The Burmese is a
descended from a specific cat, Wong Mau, who was found in
Burma in 1930 by Dr. Joseph G. Thompson. She was brought to San Francisco,
California, where she was bred with Siameses. This breed was first recognized in
1936 by the CFA. Due to a dispute by Siamese breeders, who regarded the Burmese
as a poorly coloured Siamese rather than a distinct breed, registration was
suspended by the CFA between 1947 and 1953. The breed was recognised by the UK
Governing Council of the Cat Fancy in 1952.
Burmese are clever and playful and many retrieve like this brown Burmese
The Burmese is a foreign shorthair, categorised by colour into brown (or
seal), blue, chocolate, lilac, red, cream and tortoise shell. They have yellow
eyes and a very short satiny coat. They are heavier than they look, as they are
very muscular. By the standards of pedigreed cats they are long-lived, many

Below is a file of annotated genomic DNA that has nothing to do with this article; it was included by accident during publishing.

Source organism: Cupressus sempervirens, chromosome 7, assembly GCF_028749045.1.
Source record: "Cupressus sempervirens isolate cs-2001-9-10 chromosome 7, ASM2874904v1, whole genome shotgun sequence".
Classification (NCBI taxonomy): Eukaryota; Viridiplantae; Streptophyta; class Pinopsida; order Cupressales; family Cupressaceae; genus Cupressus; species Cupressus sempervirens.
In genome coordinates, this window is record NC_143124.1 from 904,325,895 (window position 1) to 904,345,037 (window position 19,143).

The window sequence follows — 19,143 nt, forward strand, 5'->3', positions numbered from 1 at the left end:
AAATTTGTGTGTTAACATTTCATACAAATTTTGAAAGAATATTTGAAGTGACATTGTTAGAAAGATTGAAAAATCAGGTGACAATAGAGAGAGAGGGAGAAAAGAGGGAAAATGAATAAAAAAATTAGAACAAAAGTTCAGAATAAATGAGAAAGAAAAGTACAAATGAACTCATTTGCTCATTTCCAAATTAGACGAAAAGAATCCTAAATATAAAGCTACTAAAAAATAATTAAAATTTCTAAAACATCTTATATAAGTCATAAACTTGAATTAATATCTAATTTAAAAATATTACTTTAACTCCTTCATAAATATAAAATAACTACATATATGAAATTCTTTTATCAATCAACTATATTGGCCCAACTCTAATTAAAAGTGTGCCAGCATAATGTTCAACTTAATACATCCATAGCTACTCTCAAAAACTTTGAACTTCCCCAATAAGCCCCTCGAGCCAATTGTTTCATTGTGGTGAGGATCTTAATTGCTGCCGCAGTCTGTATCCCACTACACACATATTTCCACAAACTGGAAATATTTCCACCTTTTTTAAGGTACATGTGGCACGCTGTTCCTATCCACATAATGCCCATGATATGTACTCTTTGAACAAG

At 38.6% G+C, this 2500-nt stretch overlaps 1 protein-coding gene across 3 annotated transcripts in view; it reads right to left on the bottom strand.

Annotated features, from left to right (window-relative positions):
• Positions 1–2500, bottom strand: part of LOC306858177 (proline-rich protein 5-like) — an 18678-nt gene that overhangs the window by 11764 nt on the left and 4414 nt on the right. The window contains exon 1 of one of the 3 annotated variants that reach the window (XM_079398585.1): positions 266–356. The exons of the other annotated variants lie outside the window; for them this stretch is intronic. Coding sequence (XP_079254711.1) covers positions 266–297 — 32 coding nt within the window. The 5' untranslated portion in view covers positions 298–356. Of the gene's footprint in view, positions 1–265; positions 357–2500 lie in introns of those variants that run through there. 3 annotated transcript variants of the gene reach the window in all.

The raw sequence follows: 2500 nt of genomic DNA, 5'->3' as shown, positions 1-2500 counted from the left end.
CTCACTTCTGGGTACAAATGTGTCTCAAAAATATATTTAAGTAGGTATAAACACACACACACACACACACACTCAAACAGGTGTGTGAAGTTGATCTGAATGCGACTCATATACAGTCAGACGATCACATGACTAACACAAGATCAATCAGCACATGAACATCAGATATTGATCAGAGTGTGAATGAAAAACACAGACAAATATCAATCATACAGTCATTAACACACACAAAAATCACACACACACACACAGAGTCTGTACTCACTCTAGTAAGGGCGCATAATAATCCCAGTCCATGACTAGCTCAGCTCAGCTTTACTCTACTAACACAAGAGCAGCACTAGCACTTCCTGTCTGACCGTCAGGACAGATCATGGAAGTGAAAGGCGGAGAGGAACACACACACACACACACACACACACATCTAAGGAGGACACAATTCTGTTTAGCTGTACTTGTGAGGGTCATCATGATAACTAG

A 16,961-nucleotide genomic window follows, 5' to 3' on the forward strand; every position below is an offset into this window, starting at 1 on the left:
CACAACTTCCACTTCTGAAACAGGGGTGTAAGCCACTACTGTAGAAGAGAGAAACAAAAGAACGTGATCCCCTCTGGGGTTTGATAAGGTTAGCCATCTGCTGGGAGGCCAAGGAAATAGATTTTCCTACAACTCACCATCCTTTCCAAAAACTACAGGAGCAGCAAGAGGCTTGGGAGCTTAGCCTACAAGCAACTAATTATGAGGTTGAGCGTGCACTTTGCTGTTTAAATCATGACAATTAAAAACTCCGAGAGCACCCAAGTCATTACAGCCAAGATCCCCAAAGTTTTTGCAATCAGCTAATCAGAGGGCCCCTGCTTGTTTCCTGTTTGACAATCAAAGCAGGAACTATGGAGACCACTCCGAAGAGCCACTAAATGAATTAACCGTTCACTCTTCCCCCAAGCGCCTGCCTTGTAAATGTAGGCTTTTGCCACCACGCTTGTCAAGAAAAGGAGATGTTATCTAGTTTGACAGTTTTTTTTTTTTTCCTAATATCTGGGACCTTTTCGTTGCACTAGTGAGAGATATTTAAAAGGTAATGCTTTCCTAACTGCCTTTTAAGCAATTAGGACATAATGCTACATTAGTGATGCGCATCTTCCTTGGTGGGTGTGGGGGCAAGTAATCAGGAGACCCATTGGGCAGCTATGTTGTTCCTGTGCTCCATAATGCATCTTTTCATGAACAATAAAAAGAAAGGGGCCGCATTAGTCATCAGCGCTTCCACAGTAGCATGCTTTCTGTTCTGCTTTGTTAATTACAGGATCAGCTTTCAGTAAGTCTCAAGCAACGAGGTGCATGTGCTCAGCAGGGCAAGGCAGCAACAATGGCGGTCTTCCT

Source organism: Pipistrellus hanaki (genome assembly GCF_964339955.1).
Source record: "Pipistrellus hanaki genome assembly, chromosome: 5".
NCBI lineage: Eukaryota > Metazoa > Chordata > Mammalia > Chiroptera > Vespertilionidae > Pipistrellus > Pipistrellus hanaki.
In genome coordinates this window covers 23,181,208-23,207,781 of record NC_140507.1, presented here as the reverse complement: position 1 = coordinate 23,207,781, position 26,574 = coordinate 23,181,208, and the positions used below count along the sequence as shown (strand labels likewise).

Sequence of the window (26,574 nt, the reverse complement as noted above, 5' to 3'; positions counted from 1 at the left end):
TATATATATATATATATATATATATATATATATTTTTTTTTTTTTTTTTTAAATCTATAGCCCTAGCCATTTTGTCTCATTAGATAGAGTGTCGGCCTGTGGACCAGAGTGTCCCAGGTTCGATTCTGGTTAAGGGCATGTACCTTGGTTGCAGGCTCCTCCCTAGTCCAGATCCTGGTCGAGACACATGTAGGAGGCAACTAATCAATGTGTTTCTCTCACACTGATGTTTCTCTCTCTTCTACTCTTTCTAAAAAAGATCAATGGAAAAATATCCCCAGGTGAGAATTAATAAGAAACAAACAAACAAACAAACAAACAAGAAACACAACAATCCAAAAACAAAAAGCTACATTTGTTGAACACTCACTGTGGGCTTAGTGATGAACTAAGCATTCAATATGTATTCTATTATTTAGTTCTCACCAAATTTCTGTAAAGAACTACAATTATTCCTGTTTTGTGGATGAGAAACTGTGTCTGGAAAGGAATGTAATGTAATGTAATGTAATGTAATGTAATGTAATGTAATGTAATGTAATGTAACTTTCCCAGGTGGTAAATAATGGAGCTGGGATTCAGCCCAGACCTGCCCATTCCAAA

reaching 16 to 18 years.
Burmese have very strong voices and are very affectionate, forming a strong
bond with their owners. Other characteristics include an inclination to climb
curtains and sit on doors. They are easily trained to use a scratching post to
help conserve the owner's furniture and carpets. Burmese cats are very friendly
and curious even towards complete strangers. They are athletic, brave and
humourous, and may show remarkable ingenuity, particularly in finding warm
places. Burmese cats tend to follow their owners everywhere, even to the point
where they may become a bit disturbing.